What is this new appendage?

AT THE LIBRARY

Those of us fortunate enough to have Mr. Bahorik as our biology teacher learned that all living organisms, humans included, change over time to adapt to their environments. These mutations ensure their survival over the millennia. Some of the changes take years and years while other mutations seem to occur almost overnight. To be honest, I never thought I’d live to see any significant metamorphosis in my lifetime. Boy was I wrong.

Over the past few years some humans have “grown” a new appendage. It’s rectangular in shape. It seems to most often attach itself to the hand. It commonly makes the hand move to the ear and fixes itself there for hours on end. It’s portable and sometimes detaches itself from the hand, I suppose when it needs to rest, to a pocket, purse or nightstand.

Most amazing, the appendage talks! It says things like, “Oh honey, I’m sorry but I accidently butt called you.” Depending on the person, it can also squawk, chirp, and blare out part of a song. It is multifunctional and as I understand, it can be silenced, I’ve also read that humans who have this appendage are developing neck and eye problems because this mutation demands they look at it for long periods of time with their neck bent.

Since we are compelled to name our body parts this mutation/appendage has come to be called the “cellphone.” Have you adapted and mutated? Do you have this new appendage? I have NOT and hope I can resist this transformative adaptation for at least the next 50 years.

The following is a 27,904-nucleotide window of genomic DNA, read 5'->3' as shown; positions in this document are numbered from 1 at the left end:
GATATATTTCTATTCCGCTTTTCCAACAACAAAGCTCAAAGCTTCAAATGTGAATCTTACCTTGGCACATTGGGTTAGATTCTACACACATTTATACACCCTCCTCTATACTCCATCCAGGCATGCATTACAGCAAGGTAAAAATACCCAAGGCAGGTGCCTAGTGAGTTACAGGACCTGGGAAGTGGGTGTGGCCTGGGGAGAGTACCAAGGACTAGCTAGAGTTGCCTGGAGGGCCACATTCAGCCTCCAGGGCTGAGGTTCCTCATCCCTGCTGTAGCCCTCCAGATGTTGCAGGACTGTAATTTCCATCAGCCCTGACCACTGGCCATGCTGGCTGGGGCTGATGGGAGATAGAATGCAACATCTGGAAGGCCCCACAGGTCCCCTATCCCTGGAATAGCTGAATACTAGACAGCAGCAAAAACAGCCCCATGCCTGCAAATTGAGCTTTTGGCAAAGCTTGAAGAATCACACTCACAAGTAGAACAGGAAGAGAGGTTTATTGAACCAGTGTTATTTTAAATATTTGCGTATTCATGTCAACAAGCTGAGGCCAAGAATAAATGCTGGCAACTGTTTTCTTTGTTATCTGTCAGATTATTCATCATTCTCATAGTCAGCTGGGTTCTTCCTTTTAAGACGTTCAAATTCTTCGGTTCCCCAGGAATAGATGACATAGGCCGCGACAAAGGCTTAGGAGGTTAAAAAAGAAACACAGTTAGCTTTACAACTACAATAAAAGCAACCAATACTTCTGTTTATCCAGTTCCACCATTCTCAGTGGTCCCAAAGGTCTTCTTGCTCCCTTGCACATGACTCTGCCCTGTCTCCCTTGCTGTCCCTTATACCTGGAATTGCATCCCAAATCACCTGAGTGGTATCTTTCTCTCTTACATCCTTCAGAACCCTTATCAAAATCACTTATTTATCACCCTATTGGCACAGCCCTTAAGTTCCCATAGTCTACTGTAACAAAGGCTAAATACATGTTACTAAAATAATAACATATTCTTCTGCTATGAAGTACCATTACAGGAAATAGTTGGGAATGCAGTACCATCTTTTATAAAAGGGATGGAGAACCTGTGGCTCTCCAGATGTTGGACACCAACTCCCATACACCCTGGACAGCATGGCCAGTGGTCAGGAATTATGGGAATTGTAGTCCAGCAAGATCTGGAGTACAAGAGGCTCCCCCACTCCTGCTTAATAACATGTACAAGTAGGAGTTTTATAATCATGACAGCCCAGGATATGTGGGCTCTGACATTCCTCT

If you have this appendage known as the cellphone and come to the library, please turn it off or at least silence the darn thing. If this appendage needs your attention take it to the foyer. Other customers and the staff don’t care what you are having for lunch, that you had a bowel movement this morning, or you are leaving the library to go to the grocery store.

I have also learned you can download books to the appendage. We can help you with that because it still takes a human mind to control the attachment (although there are those who would argue the built-in artificial intelligence, not the brain, controls the appendage.)

I admit I am not very nice when persons with this appendage allow it to talk, ring, or shriek in the building. Take it outside! Juniata County Library is more flexible about this human adaptation and allow cellphone use in the building, as long as it/you aren’t disturbing others.

I feel so very privileged that I am not important enough to need to be connected 24/7 to someone or something. Perhaps that’s why my body hasn’t mutated to include this yet. If you have mutated to adapt to the environment we live in today please be kind to those of us who are dinosaurs. Apparently, we will become extinct soon. Until we do, please leave your cellphone in the car when you visit the library. If you bring it into the building silence it. If you can’t do that much, then this dinosaur will have a conversation with you. Have you gotten the idea that I am not a fan of cell phones? Perhaps it’s that I am not very tolerant of those who can’t manage their phone appendage in the library.

Mr. Bahorick used to assign students to draw and label organisms to help us learn about cell structure. Here is my latest drawing. I surely hope I get an A+.

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